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Bernanke: U.S. would pay bondholders after Aug 2
WASHINGTON (Reuters) - If the United States fails to raise the debt ceiling by Aug. 2, it will pay creditors first and stop benefits like Social Security payments, Federal Reserve Chairman Ben Bernanke said on Wednesday.
The central banker's comments offered the first public indication of how the Obama administration will prioritize its financial obligations after Aug. 2, when the U.S. Treasury says the government would run out of money to pay all of its bills.
"The assumption is that as long as possible, the Treasury would want to try to make payments on the principal and interest to the government debt, because failure to do that would certainly throw the financial system into enormous disarray and have major impacts on the global economy," Bernanke said.
His comments will reassure many investors, but threatening Social Security is dangerous politics ahead of 2012 elections.
Even though the expectation is for Washington to prioritize its debts, the Obama administration has so far refused to talk about planning for a possible default because it wants to avoid giving Republicans a reason to see Aug. 2 as a soft deadline.
President Barack Obama and congressional leaders are due to meet for a fourth straight day at 4 p.m. EDT (2000 GMT) in an effort to reach a deficit reduction deal that would clear the way for Congress to increase the $14.3 trillion debt ceiling.
While both sides agree on the need to increase the debt limit, they are still far apart on how to do it. Talks have become more acrimonious in the last few days as Republican and Democratic leaders have lashed out at each other and hardened their positions, making compromise difficult.
Bernanke's comments could further complicate talks because they could be used by conservatives to bolster their claim that default can be avoided by paying bondholders first, something Treasury Secretary Timothy Geithner says is unworkable.
Republicans have insisted on steep spending cuts in return for voting to increase the debt ceiling. But both sides are divided over tax increases, which Democrats insist must also be part of any long-term budget deal. Republicans say they won't back any tax hikes because they could hurt the economy.
House of Representatives Republican leader Eric Cantor, who has been at odds with House Speaker John Boehner, the top Republican in Congress, over how to reach agreement, said the two sides should focus on the roughly $3 trillion in spending cuts that had been floated as part of a "grand bargain" that Obama had proposed.
Democrats are not likely to back that idea because it would require deep cuts to benefits programs that they oppose and would not include the $1 trillion in tax increases they seek.
Investors so far are more concerned about a mounting debt crisis in Europe than a possible default in the United States, analysts said. Demand remained strong on Wednesday for 10-year U.S. Treasury notes, with yields near their lowest mark since December.
NOT TAKING SIDES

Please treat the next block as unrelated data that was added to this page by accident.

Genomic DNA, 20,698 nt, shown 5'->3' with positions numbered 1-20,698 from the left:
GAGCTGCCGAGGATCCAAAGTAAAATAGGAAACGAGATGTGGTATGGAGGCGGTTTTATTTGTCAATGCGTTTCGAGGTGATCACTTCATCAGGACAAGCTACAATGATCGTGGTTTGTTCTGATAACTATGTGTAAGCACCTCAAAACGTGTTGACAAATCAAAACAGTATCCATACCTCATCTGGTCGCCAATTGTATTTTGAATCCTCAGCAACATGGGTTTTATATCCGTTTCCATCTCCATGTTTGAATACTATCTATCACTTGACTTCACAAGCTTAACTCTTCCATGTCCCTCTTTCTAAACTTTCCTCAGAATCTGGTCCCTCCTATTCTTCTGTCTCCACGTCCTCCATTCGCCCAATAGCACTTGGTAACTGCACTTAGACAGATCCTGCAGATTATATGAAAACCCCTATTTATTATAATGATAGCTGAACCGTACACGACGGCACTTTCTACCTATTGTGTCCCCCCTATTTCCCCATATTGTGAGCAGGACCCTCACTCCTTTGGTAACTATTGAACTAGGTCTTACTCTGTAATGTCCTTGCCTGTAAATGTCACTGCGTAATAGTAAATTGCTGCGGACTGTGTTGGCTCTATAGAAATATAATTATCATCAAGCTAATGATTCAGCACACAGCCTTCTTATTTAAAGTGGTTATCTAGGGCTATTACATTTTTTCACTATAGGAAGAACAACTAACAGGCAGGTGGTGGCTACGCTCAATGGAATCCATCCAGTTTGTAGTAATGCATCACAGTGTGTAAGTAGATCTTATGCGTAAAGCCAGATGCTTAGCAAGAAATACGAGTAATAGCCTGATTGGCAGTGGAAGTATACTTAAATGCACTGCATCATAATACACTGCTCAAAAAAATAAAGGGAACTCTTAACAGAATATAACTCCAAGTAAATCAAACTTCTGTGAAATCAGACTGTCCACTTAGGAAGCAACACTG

Bernanke said he was reluctant to take sides in the deficit reduction debate but made clear that prioritizing the debt would hurt ordinary Americans.
"As a matter of arithmetic, fairly soon after that date there would have to be significant cuts in Social Security, Medicare, military pay or some combination of those in order to avoid borrowing more money," Bernanke said, focusing on areas affecting the elderly and the military that could affect key voting blocs ahead of 2012.
Missing the Aug. 2 deadline would force an immediate 40 percent cut in government spending, he said.
The chairman of the central bank is not a member of the administration, but the Federal Reserve has been involved in the Treasury Department's discussions on how to prepare for a possible default.
Obama issued a similar warning on Tuesday, saying he could not guarantee that Social Security pension checks would go out on time in August if no deal was reached.
Asked in a new Reuters/Ipsos poll what bills the government should stop paying if the debt limit is not raised, 36 percent of Americans listed international creditors like banks.
Bernanke also echoed the oft-repeated warning of a global financial crisis if the United States defaulted on its debt.
"It's the foundation for much of our financial system and the notion that it would become suddenly unreliable and illiquid would throw shockwaves through the entire global financial system," he said.
Not everyone on Wall Street saw his statements on prioritizing U.S. debt in a positive light.
"If they're literally scrambling over a weekend to avoid a technical default by making selective payments I'm not sure that's really a solution," said Christian Cooper, head of dollar derivatives trading, Jefferies & Co, New York.
"The markets would broadly perceive that as a failure of leadership and a fiscal failure, because the markets would perceive that we have a complete failure of leadership."
Several conservative House Republicans, however, questioned whether financial markets would be affected by a default as long as the government continued to make its bond payments.
They proposed a bill that would require the Treasury Department to prioritize military salaries, along with bond payments, over other forms of government spending in the event the debt ceiling is not raised.
(Additional reporting by Donna Smith, Thomas Ferraro, Doug Palmer, Caren Bohan and Tim Reid in Washington and Emily Flitter in New York; Editing by Ross Colvin and Vicki Allen)
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